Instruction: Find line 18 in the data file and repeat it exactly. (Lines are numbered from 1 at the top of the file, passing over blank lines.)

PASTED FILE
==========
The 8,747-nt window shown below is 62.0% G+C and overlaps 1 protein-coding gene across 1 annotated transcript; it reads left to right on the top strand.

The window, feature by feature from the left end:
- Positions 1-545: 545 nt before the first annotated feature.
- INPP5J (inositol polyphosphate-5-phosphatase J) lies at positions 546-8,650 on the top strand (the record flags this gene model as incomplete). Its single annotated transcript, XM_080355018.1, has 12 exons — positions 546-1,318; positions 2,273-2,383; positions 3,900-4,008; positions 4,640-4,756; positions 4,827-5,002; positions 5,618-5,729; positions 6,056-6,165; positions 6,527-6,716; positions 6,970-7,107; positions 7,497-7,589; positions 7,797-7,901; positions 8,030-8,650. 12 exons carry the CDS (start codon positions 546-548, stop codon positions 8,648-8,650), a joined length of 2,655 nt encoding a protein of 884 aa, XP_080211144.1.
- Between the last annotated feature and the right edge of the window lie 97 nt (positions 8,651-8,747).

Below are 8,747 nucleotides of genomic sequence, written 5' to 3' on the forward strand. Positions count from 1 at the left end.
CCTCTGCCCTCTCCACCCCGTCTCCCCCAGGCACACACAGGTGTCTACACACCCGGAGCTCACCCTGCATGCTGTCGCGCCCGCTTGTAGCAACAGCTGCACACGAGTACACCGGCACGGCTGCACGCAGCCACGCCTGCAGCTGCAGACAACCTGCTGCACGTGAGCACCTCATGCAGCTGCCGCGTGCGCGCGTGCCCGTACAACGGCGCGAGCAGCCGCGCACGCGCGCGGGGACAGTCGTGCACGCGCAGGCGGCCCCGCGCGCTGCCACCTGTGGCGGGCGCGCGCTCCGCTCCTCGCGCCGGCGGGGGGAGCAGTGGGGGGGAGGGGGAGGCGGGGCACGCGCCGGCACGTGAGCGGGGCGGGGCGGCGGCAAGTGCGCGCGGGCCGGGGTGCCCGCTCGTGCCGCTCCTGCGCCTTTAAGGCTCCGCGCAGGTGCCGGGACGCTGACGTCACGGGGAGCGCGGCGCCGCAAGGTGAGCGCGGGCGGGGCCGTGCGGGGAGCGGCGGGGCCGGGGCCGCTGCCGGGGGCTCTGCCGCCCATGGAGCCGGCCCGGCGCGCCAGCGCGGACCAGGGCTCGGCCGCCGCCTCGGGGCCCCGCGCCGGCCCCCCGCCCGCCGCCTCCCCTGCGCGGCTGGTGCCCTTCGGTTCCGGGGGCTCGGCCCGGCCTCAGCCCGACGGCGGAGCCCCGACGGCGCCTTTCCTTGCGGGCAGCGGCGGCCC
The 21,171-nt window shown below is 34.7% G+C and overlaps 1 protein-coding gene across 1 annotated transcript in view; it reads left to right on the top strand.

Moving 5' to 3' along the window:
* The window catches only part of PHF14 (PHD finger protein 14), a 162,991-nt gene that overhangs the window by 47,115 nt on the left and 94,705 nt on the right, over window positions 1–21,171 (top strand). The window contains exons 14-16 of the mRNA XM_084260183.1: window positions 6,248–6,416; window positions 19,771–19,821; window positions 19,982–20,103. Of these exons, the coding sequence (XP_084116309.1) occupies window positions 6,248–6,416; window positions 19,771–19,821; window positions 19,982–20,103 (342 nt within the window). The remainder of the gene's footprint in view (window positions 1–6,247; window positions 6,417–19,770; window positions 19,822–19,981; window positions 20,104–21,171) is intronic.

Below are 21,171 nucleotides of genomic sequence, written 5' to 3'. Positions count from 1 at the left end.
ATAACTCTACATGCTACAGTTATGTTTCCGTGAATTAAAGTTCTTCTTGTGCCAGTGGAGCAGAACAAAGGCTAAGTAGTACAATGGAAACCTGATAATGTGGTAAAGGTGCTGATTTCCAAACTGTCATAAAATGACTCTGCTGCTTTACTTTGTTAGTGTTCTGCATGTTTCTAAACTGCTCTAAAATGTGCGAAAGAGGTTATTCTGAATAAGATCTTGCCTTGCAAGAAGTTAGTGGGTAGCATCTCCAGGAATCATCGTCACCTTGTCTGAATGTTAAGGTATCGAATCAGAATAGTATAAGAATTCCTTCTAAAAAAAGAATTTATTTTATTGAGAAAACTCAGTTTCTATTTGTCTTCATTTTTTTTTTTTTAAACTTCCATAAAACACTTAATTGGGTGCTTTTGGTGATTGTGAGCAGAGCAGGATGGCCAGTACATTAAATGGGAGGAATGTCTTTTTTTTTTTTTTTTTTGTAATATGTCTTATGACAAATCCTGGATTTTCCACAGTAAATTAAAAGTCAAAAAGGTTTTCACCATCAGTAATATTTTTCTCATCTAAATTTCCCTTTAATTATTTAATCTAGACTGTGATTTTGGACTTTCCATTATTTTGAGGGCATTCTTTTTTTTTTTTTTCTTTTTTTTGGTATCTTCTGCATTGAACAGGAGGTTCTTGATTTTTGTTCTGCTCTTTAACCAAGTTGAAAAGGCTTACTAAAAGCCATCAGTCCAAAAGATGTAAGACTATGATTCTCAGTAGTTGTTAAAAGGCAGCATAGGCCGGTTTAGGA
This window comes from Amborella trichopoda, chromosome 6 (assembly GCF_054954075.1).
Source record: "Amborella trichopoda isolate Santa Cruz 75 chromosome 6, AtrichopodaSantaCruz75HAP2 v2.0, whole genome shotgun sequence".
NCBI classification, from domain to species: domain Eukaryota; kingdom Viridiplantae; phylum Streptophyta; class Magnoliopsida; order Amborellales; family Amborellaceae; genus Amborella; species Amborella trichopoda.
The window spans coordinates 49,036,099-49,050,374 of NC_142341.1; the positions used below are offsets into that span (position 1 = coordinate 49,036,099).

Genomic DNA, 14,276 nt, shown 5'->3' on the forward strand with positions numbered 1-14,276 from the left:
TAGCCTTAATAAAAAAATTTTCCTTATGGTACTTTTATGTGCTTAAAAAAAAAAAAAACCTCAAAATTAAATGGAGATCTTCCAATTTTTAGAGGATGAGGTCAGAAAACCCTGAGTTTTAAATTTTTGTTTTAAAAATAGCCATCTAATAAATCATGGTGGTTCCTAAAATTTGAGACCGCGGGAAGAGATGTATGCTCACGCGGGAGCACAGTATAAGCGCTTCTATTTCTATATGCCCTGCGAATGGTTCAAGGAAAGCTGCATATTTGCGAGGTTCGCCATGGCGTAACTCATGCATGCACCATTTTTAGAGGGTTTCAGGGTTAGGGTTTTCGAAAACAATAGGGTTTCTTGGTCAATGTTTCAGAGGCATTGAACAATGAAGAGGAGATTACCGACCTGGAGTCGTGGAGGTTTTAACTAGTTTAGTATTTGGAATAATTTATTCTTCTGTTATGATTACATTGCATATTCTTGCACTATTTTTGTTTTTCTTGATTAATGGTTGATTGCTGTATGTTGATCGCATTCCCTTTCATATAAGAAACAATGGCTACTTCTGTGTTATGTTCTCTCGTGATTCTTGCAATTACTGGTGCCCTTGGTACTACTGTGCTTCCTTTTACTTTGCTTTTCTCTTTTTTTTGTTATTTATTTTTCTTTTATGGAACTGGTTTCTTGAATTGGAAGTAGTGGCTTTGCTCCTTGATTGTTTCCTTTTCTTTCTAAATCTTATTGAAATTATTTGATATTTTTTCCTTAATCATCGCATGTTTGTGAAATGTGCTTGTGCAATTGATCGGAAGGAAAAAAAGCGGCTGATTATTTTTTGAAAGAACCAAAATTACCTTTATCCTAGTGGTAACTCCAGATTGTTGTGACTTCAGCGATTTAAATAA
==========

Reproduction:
TAGCCTTAATAAAAAAATTTTCCTTATGGTACTTTTATGTGCTTAAAAAAAAAAAAAACCTCAAAATTAAATGGAGATCTTCCAATTTTTAGAGGATGAGGTCAGAAAACCCTGAGTTTTAAATTTTTGTTTTAAAAATAGCCATCTAATAAATCATGGTGGTTCCTAAAATTTGAGACCGCGGGAAGAGATGTATGCTCACGCGGGAGCACAGTATAAGCGCTTCTATTTCTATATGCCCTGCGAATGGTTCAAGGAAAGCTGCATATTTGCGAGGTTCGCCATGGCGTAACTCATGCATGCACCATTTTTAGAGGGTTTCAGGGTTAGGGTTTTCGAAAACAATAGGGTTTCTTGGTCAATGTTTCAGAGGCATTGAACAATGAAGAGGAGATTACCGACCTGGAGTCGTGGAGGTTTTAACTAGTTTAGTATTTGGAATAATTTATTCTTCTGTTATGATTACATTGCATATTCTTGCACTATTTTTGTTTTTCTTGATTAATGGTTGATTGCTGTATGTTGATCGCATTCCCTTTCATATAAGAAACAATGGCTACTTCTGTGTTATGTTCTCTCGTGATTCTTGCAATTACTGGTGCCCTTGGTACTACTGTGCTTCCTTTTACTTTGCTTTTCTCTTTTTTTTGTTATTTATTTTTCTTTTATGGAACTGGTTTCTTGAATTGGAAGTAGTGGCTTTGCTCCTTGATTGTTTCCTTTTCTTTCTAAATCTTATTGAAATTATTTGATATTTTTTCCTTAATCATCGCATGTTTGTGAAATGTGCTTGTGCAATTGATCGGAAGGAAAAAAAGCGGCTGATTATTTTTTGAAAGAACCAAAATTACCTTTATCCTAGTGGTAACTCCAGATTGTTGTGACTTCAGCGATTTAAATAA